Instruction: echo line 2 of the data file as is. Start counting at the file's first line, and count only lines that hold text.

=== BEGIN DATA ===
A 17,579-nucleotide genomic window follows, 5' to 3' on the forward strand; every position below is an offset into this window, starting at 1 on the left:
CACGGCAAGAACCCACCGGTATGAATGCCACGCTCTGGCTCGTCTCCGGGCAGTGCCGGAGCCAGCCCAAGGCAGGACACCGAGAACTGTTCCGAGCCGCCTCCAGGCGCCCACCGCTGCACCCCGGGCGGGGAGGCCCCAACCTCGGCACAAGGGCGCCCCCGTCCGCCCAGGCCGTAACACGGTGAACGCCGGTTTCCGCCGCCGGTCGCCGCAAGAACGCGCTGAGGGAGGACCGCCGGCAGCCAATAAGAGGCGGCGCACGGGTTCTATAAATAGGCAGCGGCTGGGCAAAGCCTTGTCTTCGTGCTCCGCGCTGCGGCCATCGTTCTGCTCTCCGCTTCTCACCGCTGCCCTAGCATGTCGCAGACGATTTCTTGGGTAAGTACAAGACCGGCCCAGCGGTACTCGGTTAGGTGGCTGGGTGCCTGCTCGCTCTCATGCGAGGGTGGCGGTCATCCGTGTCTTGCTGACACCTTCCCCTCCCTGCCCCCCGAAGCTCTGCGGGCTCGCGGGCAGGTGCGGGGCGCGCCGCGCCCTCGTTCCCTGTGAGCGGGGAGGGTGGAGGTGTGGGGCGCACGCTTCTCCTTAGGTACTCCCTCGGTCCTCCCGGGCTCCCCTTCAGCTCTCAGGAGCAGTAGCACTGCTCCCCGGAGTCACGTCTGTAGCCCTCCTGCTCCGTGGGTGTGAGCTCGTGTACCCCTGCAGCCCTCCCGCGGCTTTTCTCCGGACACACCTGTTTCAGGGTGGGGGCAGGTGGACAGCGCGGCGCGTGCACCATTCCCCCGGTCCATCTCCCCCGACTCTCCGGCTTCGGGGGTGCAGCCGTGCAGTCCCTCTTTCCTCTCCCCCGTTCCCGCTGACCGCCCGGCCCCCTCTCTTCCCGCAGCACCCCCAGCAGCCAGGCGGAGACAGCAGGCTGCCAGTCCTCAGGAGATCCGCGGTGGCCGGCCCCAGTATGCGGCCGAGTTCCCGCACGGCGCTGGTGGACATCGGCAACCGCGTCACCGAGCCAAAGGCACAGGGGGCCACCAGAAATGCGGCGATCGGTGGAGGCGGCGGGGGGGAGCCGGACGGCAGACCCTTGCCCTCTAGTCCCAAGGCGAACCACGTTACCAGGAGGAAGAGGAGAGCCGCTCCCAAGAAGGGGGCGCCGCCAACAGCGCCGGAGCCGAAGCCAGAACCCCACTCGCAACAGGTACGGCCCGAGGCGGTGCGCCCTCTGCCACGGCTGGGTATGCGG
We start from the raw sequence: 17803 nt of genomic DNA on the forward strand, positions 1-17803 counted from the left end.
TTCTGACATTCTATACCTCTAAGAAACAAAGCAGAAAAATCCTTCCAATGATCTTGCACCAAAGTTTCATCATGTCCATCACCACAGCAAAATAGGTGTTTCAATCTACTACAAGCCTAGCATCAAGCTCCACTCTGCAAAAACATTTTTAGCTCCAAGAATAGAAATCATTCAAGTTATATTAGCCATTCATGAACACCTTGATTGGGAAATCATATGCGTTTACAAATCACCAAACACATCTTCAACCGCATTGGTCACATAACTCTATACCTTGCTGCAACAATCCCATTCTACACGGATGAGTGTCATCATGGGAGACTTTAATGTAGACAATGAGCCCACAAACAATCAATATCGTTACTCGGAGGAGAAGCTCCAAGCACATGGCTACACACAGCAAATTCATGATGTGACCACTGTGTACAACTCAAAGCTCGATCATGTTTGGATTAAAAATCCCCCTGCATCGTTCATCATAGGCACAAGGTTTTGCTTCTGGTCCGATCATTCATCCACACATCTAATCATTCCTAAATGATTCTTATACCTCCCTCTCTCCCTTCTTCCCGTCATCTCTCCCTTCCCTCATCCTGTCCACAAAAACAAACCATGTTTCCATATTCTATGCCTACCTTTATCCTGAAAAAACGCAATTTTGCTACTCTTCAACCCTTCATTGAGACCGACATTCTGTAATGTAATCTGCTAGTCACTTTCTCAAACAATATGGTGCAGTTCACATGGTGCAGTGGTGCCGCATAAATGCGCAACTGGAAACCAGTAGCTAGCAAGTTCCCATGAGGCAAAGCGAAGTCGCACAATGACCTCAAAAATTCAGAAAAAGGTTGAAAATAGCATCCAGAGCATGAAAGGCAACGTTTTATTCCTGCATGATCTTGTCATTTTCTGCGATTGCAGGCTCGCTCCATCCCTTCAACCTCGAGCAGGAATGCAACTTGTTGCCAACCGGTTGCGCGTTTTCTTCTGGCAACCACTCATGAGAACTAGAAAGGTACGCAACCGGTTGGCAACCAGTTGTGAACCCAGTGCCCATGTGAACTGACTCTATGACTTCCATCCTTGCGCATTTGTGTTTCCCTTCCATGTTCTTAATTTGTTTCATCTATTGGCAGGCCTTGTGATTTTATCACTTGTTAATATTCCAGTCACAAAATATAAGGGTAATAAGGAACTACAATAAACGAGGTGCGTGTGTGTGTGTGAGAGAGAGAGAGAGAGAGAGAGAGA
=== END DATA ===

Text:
CACGGCAAGAACCCACCGGTATGAATGCCACGCTCTGGCTCGTCTCCGGGCAGTGCCGGAGCCAGCCCAAGGCAGGACACCGAGAACTGTTCCGAGCCGCCTCCAGGCGCCCACCGCTGCACCCCGGGCGGGGAGGCCCCAACCTCGGCACAAGGGCGCCCCCGTCCGCCCAGGCCGTAACACGGTGAACGCCGGTTTCCGCCGCCGGTCGCCGCAAGAACGCGCTGAGGGAGGACCGCCGGCAGCCAATAAGAGGCGGCGCACGGGTTCTATAAATAGGCAGCGGCTGGGCAAAGCCTTGTCTTCGTGCTCCGCGCTGCGGCCATCGTTCTGCTCTCCGCTTCTCACCGCTGCCCTAGCATGTCGCAGACGATTTCTTGGGTAAGTACAAGACCGGCCCAGCGGTACTCGGTTAGGTGGCTGGGTGCCTGCTCGCTCTCATGCGAGGGTGGCGGTCATCCGTGTCTTGCTGACACCTTCCCCTCCCTGCCCCCCGAAGCTCTGCGGGCTCGCGGGCAGGTGCGGGGCGCGCCGCGCCCTCGTTCCCTGTGAGCGGGGAGGGTGGAGGTGTGGGGCGCACGCTTCTCCTTAGGTACTCCCTCGGTCCTCCCGGGCTCCCCTTCAGCTCTCAGGAGCAGTAGCACTGCTCCCCGGAGTCACGTCTGTAGCCCTCCTGCTCCGTGGGTGTGAGCTCGTGTACCCCTGCAGCCCTCCCGCGGCTTTTCTCCGGACACACCTGTTTCAGGGTGGGGGCAGGTGGACAGCGCGGCGCGTGCACCATTCCCCCGGTCCATCTCCCCCGACTCTCCGGCTTCGGGGGTGCAGCCGTGCAGTCCCTCTTTCCTCTCCCCCGTTCCCGCTGACCGCCCGGCCCCCTCTCTTCCCGCAGCACCCCCAGCAGCCAGGCGGAGACAGCAGGCTGCCAGTCCTCAGGAGATCCGCGGTGGCCGGCCCCAGTATGCGGCCGAGTTCCCGCACGGCGCTGGTGGACATCGGCAACCGCGTCACCGAGCCAAAGGCACAGGGGGCCACCAGAAATGCGGCGATCGGTGGAGGCGGCGGGGGGGAGCCGGACGGCAGACCCTTGCCCTCTAGTCCCAAGGCGAACCACGTTACCAGGAGGAAGAGGAGAGCCGCTCCCAAGAAGGGGGCGCCGCCAACAGCGCCGGAGCCGAAGCCAGAACCCCACTCGCAACAGGTACGGCCCGAGGCGGTGCGCCCTCTGCCACGGCTGGGTATGCGG